Cambridge Antibody Technology has five human antibody drug candidates under development and seven product licenses at various stages of clinical development. Its licensed products include "Humira" (adalimubab) marketed by Abbott Laboratories (Abbott Park, IL). Cambridge Antibody Technology has a proprietary technology for isolating human monoclonal antibodies using phase display and ribosome display systems, a technology that it uses to assemble libraries of monoclonal antibodies.
The company also produces in-house development quantities of its monoclonal antibodies. It is partnered with the contract manufacturing organization Lonza Biologics (Basel, Switzerland) for the manufacture and supply of clinical-grade antibody drugs to Cambridge Antibody Technology.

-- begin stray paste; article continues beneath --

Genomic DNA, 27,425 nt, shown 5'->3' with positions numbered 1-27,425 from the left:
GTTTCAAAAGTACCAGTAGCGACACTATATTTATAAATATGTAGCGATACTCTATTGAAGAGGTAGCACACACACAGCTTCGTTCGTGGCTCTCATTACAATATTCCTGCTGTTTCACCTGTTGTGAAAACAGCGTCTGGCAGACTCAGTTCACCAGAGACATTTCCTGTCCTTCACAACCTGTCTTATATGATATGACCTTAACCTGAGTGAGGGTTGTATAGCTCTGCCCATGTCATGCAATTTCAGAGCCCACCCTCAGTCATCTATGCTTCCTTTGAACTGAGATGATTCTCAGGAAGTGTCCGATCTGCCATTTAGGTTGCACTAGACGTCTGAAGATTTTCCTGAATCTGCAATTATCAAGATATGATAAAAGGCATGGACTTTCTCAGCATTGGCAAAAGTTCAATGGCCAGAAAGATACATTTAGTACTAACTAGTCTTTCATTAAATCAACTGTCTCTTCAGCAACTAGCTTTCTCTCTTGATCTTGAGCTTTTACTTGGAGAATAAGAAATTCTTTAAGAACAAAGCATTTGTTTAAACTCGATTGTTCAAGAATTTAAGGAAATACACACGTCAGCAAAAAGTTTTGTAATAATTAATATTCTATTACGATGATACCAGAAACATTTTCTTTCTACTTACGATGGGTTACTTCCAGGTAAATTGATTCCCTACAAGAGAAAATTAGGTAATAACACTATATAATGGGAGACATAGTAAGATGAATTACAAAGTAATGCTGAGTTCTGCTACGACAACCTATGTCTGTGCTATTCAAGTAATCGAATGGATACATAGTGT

Merck builds technology platform
By acquiring GlycoFi, its larger acquisition in biologics in 2006, Merck strengthened its position in yeast glycoengineering, a method that can be used to produce monoclonal antibodies and other therapeutic protein agents. Glycoengineering allows proteins such as monoclonal antibodies to be made with prespecified and defined human carbohydrate side chains. GlycoFi is working to establish the scale-up and recombinant production of proteins in yeast as an alternative to production in mammalian cell cultures, with the aim of producing specific designer glycoproteins at large scale using engineered yeasts. GlycoFi estimates that glycoproteins comprise about 70% of all approved therapeutic proteins.